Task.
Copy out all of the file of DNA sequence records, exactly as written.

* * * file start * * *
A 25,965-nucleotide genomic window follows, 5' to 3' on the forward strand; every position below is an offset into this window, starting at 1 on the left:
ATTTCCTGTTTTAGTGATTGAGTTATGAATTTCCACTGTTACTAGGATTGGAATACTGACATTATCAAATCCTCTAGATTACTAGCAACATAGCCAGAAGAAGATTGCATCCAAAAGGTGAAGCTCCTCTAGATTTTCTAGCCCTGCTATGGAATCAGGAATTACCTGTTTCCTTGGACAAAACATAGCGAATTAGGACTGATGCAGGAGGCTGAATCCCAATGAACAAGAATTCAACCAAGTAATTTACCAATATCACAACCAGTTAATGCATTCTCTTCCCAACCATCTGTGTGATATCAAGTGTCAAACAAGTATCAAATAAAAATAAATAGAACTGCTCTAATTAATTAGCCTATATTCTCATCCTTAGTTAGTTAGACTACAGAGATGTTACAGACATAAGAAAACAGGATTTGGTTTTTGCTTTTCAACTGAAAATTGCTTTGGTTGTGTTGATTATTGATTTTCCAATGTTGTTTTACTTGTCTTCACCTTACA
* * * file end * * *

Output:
A 25,965-nucleotide genomic window follows, 5' to 3' on the forward strand; every position below is an offset into this window, starting at 1 on the left:
ATTTCCTGTTTTAGTGATTGAGTTATGAATTTCCACTGTTACTAGGATTGGAATACTGACATTATCAAATCCTCTAGATTACTAGCAACATAGCCAGAAGAAGATTGCATCCAAAAGGTGAAGCTCCTCTAGATTTTCTAGCCCTGCTATGGAATCAGGAATTACCTGTTTCCTTGGACAAAACATAGCGAATTAGGACTGATGCAGGAGGCTGAATCCCAATGAACAAGAATTCAACCAAGTAATTTACCAATATCACAACCAGTTAATGCATTCTCTTCCCAACCATCTGTGTGATATCAAGTGTCAAACAAGTATCAAATAAAAATAAATAGAACTGCTCTAATTAATTAGCCTATATTCTCATCCTTAGTTAGTTAGACTACAGAGATGTTACAGACATAAGAAAACAGGATTTGGTTTTTGCTTTTCAACTGAAAATTGCTTTGGTTGTGTTGATTATTGATTTTCCAATGTTGTTTTACTTGTCTTCACCTTACA